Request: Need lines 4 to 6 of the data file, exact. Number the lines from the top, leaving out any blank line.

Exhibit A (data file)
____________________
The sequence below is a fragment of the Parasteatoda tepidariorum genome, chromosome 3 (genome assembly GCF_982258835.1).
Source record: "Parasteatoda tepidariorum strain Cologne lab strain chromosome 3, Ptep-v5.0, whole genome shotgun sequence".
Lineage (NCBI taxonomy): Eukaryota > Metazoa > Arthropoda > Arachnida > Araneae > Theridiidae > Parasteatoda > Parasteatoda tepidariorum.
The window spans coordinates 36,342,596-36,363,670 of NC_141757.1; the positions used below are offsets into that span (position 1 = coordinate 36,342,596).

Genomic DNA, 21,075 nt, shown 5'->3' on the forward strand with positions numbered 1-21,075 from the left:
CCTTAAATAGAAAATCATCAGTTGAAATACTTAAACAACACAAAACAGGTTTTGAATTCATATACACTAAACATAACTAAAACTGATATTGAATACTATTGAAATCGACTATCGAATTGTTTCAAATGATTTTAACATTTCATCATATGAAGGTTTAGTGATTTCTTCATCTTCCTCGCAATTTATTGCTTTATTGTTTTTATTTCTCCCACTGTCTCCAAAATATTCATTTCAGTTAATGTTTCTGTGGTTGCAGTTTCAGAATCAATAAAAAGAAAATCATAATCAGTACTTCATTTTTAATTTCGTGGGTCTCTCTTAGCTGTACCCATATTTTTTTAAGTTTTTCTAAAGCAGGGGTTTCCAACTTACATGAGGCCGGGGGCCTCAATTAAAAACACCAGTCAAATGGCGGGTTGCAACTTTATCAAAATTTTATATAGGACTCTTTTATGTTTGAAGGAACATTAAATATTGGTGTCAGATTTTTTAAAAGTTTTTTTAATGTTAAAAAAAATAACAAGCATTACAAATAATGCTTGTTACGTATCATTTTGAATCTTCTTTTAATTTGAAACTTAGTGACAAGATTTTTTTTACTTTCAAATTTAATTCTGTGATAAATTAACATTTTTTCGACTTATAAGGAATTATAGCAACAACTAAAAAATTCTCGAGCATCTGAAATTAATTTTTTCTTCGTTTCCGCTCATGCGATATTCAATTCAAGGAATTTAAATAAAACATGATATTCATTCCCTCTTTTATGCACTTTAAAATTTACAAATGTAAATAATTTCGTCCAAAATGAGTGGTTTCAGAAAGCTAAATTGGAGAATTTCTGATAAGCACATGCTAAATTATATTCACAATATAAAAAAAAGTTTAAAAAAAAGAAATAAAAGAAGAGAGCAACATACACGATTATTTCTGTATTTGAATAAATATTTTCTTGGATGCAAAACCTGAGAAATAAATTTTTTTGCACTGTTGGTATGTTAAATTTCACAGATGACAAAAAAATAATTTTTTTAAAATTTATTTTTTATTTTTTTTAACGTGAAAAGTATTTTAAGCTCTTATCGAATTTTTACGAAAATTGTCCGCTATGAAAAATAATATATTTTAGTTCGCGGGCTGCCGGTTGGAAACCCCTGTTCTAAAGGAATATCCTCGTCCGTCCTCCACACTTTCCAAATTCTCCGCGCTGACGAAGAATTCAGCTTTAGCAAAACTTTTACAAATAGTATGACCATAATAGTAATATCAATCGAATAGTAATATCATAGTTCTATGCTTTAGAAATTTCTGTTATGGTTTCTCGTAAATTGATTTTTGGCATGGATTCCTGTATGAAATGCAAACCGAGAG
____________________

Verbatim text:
The window spans coordinates 36,342,596-36,363,670 of NC_141757.1; the positions used below are offsets into that span (position 1 = coordinate 36,342,596).

Genomic DNA, 21,075 nt, shown 5'->3' on the forward strand with positions numbered 1-21,075 from the left:
CCTTAAATAGAAAATCATCAGTTGAAATACTTAAACAACACAAAACAGGTTTTGAATTCATATACACTAAACATAACTAAAACTGATATTGAATACTATTGAAATCGACTATCGAATTGTTTCAAATGATTTTAACATTTCATCATATGAAGGTTTAGTGATTTCTTCATCTTCCTCGCAATTTATTGCTTTATTGTTTTTATTTCTCCCACTGTCTCCAAAATATTCATTTCAGTTAATGTTTCTGTGGTTGCAGTTTCAGAATCAATAAAAAGAAAATCATAATCAGTACTTCATTTTTAATTTCGTGGGTCTCTCTTAGCTGTACCCATATTTTTTTAAGTTTTTCTAAAGCAGGGGTTTCCAACTTACATGAGGCCGGGGGCCTCAATTAAAAACACCAGTCAAATGGCGGGTTGCAACTTTATCAAAATTTTATATAGGACTCTTTTATGTTTGAAGGAACATTAAATATTGGTGTCAGATTTTTTAAAAGTTTTTTTAATGTTAAAAAAAATAACAAGCATTACAAATAATGCTTGTTACGTATCATTTTGAATCTTCTTTTAATTTGAAACTTAGTGACAAGATTTTTTTTACTTTCAAATTTAATTCTGTGATAAATTAACATTTTTTCGACTTATAAGGAATTATAGCAACAACTAAAAAATTCTCGAGCATCTGAAATTAATTTTTTCTTCGTTTCCGCTCATGCGATATTCAATTCAAGGAATTTAAATAAAACATGATATTCATTCCCTCTTTTATGCACTTTAAAATTTACAAATGTAAATAATTTCGTCCAAAATGAGTGGTTTCAGAAAGCTAAATTGGAGAATTTCTGATAAGCACATGCTAAATTATATTCACAATATAAAAAAAAGTTTAAAAAAAAGAAATAAAAGAAGAGAGCAACATACACGATTATTTCTGTATTTGAATAAATATTTTCTTGGATGCAAAACCTGAGAAATAAATTTTTTTGCACTGTTGGTATGTTAAATTTCACAGATGACAAAAAAATAATTTTTTTAAAATTTATTTTTTATTTTTTTTAACGTGAAAAGTATTTTAAGCTCTTATCGAATTTTTACGAAAATTGTCCGCTATGAAAAATAATATATTTTAGTTCGCGGGCTGCCGGTTGGAAACCCCTGTTCTAAAGGAATATCCTCGTCCGTCCTCCACACTTTCCAAATTCTCCGCGCTGACGAAGAATTCAGCTTTAGCAAAACTTTTACAAATAGTATGACCATAATAGTAATATCAATCGAATAGTAATATCATAGTTCTATGCTTTAGAAATTTCTGTTATGGTTTCTCGTAAATTGATTTTTGGCATGGATTCCTGTATGAAATGCAAACCGAGAG